Due to the patients history of malignancy a mechanistic target of rapamycin (mTOR) inhibitor based immunosuppression was considered but declined by the patient [6]. Currently, the patient presents in a good general health condition with sufficient function of the kidney transplant and a normal CA19-9. No local or distant PDAC recurrence has been detected in 33 months of follow-up.

A written informed consent was obtained from the patient for the publication of this case report, along with the corresponding figures.

3. Conclusion

This is the first case of KT after extended multivisceral resection for PDAC. Our data suggest KT as a feasible treatment in individual patients with history of aggressive malignant disease and posttreatment complete remission for many years as biological selection. The benefit of renal transplantation and quality of life may overweigh the risk of recurrent malignancy in this case and transplantation should not generally be excluded in selected cases with a history of malignant disease.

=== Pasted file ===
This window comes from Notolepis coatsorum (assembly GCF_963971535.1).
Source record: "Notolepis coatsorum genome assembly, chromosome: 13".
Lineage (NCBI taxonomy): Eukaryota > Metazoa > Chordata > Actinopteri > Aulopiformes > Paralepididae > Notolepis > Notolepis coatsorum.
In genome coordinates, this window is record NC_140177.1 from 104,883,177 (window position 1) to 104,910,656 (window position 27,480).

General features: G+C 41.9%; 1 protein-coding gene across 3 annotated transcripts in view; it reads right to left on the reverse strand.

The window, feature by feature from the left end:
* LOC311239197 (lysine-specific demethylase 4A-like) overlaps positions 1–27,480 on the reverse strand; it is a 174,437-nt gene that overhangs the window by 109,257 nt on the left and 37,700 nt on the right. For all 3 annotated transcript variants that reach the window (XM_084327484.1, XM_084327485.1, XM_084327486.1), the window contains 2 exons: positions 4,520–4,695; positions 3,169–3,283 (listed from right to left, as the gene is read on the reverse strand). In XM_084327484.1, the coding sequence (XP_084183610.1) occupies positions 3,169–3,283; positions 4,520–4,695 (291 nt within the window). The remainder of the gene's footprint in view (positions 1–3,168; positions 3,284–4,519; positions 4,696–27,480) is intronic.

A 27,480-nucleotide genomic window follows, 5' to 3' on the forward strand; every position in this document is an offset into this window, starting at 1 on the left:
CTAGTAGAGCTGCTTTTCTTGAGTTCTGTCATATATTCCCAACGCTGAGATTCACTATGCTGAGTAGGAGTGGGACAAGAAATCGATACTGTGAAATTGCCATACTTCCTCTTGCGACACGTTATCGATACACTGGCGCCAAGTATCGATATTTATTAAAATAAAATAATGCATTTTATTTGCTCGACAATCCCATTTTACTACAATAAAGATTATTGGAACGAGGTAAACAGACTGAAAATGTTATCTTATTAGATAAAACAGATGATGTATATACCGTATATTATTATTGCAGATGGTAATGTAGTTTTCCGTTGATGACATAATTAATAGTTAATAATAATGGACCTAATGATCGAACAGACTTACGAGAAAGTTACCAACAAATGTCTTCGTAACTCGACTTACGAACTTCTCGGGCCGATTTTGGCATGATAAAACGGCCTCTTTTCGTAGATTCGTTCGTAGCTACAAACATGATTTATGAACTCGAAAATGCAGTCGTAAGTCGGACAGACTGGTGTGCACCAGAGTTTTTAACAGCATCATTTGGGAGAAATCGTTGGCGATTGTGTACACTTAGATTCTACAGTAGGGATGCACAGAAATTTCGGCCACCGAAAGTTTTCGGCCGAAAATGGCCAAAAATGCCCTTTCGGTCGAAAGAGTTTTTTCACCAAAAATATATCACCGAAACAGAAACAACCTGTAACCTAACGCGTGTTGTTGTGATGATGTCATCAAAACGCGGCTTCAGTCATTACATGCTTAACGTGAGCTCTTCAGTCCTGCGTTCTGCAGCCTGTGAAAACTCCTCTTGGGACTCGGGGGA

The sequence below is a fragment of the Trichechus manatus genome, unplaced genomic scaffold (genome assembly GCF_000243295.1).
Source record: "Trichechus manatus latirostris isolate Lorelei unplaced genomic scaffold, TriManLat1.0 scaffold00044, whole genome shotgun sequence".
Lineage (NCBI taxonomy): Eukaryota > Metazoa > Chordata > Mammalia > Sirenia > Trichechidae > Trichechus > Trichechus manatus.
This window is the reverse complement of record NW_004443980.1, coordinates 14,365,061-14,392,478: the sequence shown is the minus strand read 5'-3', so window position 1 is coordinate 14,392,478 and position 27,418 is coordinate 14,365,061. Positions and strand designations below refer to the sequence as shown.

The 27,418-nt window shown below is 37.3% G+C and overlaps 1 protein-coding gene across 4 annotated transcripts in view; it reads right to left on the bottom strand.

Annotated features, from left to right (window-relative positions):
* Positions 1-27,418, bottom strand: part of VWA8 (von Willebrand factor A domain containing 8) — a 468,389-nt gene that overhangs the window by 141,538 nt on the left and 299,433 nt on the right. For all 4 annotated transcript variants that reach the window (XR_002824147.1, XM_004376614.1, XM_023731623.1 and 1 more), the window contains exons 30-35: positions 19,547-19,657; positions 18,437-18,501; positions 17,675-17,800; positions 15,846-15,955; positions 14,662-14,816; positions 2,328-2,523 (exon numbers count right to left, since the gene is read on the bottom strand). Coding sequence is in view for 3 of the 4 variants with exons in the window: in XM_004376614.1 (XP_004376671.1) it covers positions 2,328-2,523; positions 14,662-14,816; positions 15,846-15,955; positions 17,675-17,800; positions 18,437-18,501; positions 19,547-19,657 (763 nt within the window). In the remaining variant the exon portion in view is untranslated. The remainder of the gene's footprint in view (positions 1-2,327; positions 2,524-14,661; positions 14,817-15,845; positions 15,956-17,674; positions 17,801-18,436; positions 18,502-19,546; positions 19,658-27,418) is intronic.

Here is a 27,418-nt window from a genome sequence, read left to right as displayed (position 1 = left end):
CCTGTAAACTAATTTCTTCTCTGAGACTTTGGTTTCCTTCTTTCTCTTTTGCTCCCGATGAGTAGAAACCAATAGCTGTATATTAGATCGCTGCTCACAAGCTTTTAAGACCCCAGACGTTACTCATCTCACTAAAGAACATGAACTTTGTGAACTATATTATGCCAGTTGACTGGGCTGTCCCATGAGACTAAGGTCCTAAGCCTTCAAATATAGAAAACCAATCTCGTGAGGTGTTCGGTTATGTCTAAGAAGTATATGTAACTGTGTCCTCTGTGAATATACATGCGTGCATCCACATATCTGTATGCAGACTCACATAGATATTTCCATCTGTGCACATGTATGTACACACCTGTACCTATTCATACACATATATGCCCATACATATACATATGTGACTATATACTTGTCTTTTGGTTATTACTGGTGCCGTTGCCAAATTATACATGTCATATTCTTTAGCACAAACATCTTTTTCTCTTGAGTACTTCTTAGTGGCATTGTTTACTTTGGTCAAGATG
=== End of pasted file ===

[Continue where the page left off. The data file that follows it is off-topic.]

https://doi.org/10.1155/2018/3757382

Conflicts of Interest

The authors declare that there are no conflicts of interest regarding the publication of this article.

References

[1] D. P. Ryan, T. S. Hong, and N. Bardeesy, "Pancreatic adenocarcinoma," The New England Journal of Medicine, vol. 371, no. 11, pp. 1039-1049, 2014.

[2] A. Semaan and A. Maitra, "Pancreatic cancer in 2017: Rebooting pancreatic cancer knowledge and treatment options," Nature Reviews Gastroenterology & Hepatology, vol. 15, no. 2, pp. 76-78, 2018.

[3] A. P Loehrer and C. R. Ferrone, "Treatment of Locally Advanced Pancreatic Ductal Adenocarcinoma," Digestive Surgery, vol. 33, no. 4, pp. 343-350, 2016.

[4] P E. Oberstein and K. P Olive, "Pancreatic cancer: Why is it so hard to treat?" Therapeutic Advances in Gastroenterology, vol. 6, no. 4, pp. 321-337, 2013.